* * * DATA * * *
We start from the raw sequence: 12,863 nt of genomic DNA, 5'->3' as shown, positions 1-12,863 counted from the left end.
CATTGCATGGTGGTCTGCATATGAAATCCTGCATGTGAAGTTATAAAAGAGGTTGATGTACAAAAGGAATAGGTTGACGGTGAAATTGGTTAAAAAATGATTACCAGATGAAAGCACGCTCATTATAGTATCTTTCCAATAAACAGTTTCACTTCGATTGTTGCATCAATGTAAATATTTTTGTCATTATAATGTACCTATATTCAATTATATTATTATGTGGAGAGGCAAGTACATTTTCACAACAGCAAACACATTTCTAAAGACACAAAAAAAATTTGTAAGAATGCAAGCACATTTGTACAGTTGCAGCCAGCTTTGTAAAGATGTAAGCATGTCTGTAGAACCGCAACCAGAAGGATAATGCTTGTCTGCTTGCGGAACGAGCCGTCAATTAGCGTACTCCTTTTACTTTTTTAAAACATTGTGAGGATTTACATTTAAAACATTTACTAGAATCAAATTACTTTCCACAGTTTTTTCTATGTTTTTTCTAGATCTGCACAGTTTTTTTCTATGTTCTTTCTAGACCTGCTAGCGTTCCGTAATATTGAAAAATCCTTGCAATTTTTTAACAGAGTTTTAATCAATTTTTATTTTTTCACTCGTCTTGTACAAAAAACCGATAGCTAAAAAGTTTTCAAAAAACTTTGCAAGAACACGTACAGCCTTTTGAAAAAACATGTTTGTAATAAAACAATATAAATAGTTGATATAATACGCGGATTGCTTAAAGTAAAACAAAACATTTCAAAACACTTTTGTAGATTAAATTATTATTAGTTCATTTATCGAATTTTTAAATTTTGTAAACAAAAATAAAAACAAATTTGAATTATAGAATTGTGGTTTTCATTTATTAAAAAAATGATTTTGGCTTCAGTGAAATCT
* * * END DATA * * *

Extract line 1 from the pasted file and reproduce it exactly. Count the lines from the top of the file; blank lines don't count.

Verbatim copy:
We start from the raw sequence: 12,863 nt of genomic DNA, 5'->3' as shown, positions 1-12,863 counted from the left end.